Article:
And that brings us to the 38 senators’ second objection — that the provision in question will hinder “national efforts to develop domestic alternative fuels.” That much is likely true, but it leads to the question: Is it, and should it be, the Pentagon’s job to develop alternative fuels?
According to a report released last week by Sen. Tom Coburn (R-OK) on waste and inefficiency in the Defense Department, the Pentagon is actually more active than any other federal agency, including the Energy Department and the Environmental Protection Agency, in the renewable energy sphere.
The coming U.S. energy boom’s downward pressure on fossil fuel prices will make alternative fuels unnecessary from a cost perspective. To the extent, then, that legislators are concerned with the legislation’s stance toward renewables, it is less a concern over the military’s effectiveness than a hope that the Pentagon will maintain a steady stream of subsidies for politically fashionable energy projects.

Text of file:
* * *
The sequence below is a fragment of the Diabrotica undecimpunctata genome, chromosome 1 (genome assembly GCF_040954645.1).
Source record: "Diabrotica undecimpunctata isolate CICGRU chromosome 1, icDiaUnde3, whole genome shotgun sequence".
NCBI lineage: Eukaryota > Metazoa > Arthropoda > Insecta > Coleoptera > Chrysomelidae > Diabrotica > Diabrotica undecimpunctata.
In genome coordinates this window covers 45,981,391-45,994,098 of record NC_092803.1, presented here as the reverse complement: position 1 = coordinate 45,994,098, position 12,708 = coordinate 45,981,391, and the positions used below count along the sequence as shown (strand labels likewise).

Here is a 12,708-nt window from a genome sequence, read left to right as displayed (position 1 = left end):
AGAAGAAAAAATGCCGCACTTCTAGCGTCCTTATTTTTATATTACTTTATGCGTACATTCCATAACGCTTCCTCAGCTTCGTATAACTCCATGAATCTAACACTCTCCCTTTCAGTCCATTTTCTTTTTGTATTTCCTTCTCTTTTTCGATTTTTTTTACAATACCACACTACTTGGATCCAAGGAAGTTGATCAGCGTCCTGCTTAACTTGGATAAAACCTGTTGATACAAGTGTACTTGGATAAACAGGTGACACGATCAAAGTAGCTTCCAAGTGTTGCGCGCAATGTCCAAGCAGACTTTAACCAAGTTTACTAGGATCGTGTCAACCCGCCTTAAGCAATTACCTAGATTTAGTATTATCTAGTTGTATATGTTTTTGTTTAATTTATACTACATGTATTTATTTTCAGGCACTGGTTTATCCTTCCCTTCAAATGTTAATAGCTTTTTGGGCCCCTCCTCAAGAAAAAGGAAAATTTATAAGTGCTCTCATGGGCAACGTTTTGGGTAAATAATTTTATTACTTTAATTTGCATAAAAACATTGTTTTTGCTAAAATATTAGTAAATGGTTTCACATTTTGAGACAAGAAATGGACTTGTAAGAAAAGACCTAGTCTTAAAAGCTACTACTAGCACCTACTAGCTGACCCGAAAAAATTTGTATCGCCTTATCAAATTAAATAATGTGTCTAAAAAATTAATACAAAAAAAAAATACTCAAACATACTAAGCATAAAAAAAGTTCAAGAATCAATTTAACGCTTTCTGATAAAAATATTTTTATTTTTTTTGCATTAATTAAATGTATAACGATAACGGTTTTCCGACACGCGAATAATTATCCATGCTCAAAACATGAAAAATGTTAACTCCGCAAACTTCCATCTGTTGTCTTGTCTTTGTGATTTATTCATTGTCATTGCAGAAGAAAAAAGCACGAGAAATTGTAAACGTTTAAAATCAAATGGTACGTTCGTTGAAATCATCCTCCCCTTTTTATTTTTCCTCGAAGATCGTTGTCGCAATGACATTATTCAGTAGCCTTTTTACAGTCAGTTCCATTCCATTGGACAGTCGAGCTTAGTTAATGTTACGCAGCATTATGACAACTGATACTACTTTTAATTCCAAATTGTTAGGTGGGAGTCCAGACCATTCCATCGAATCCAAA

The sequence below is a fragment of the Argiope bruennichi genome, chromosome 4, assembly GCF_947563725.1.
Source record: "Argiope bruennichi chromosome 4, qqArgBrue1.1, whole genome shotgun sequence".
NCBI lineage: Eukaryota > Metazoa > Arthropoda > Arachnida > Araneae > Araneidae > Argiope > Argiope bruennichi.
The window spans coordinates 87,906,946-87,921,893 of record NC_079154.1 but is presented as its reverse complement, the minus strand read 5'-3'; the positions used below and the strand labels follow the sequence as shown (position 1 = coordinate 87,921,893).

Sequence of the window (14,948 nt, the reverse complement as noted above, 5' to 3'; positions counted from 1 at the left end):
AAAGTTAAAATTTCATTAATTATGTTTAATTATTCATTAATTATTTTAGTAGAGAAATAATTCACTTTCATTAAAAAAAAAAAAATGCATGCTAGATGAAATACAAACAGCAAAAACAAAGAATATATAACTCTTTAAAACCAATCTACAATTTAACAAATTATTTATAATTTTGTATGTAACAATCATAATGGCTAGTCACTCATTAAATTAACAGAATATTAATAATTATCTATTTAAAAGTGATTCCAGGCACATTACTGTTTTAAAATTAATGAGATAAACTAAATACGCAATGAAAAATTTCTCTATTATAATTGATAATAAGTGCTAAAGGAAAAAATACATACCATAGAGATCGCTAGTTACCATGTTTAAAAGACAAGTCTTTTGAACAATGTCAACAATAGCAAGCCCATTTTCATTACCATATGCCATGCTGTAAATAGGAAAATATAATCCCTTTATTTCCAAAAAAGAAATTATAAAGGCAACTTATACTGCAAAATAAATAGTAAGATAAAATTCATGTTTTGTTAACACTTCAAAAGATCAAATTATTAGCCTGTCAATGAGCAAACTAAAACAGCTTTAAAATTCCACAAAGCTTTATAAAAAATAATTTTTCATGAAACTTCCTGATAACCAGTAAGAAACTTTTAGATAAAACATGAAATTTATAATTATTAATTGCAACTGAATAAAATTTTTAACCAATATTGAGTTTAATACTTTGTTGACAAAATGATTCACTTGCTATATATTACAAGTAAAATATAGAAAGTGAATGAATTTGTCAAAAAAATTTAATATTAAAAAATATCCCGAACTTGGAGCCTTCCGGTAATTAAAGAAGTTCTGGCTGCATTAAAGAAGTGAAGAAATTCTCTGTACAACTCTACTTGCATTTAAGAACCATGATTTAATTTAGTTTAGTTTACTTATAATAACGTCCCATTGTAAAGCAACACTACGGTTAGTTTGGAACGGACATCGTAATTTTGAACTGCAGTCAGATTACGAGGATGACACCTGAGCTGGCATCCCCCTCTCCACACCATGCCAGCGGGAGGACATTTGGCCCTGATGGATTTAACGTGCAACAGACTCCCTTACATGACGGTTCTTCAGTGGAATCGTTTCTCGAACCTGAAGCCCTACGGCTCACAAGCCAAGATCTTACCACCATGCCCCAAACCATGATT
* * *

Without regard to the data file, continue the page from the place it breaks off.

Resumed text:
That has implications not just for immediate energy policy and the bill itself, but for the short- and medium-term efforts to trim the Pentagon’s budget. Impending defense sequestration cuts take an across-the-board approach to reducing the nation’s defense budget, meaning cuts will be implemented without regard for strategic priorities.
A reduction in the Pentagon’s renewable energy adventurism provides an avenue to reduce the nation’s military budget by trimming activities that may be better undertaken by agencies whose missions actually include the development of alternative energy technologies.
Lachlan Markay is an investigative reporter for The Heritage Foundation. Follow him on Twitter.